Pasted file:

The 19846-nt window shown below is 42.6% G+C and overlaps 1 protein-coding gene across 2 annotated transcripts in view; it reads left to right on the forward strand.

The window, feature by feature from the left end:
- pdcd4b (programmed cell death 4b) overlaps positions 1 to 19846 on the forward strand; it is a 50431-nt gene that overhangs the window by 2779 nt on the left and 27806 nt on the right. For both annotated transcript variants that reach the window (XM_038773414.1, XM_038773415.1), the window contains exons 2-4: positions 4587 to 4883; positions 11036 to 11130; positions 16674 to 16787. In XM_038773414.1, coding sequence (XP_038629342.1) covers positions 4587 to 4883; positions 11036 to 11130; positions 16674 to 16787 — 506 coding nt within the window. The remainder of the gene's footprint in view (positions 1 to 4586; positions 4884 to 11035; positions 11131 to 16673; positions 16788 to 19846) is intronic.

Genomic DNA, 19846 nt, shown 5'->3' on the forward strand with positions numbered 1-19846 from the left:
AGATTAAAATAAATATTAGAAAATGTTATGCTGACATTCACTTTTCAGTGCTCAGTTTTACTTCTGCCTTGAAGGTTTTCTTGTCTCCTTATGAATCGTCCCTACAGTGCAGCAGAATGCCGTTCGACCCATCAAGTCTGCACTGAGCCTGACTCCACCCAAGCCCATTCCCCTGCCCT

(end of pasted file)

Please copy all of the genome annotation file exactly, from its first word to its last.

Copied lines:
The 19846-nt window shown below is 42.6% G+C and overlaps 1 protein-coding gene across 2 annotated transcripts in view; it reads left to right on the forward strand.

The window, feature by feature from the left end:
- pdcd4b (programmed cell death 4b) overlaps positions 1 to 19846 on the forward strand; it is a 50431-nt gene that overhangs the window by 2779 nt on the left and 27806 nt on the right. For both annotated transcript variants that reach the window (XM_038773414.1, XM_038773415.1), the window contains exons 2-4: positions 4587 to 4883; positions 11036 to 11130; positions 16674 to 16787. In XM_038773414.1, coding sequence (XP_038629342.1) covers positions 4587 to 4883; positions 11036 to 11130; positions 16674 to 16787 — 506 coding nt within the window. The remainder of the gene's footprint in view (positions 1 to 4586; positions 4884 to 11035; positions 11131 to 16673; positions 16788 to 19846) is intronic.

Genomic DNA, 19846 nt, shown 5'->3' on the forward strand with positions numbered 1-19846 from the left:
AGATTAAAATAAATATTAGAAAATGTTATGCTGACATTCACTTTTCAGTGCTCAGTTTTACTTCTGCCTTGAAGGTTTTCTTGTCTCCTTATGAATCGTCCCTACAGTGCAGCAGAATGCCGTTCGACCCATCAAGTCTGCACTGAGCCTGACTCCACCCAAGCCCATTCCCCTGCCCT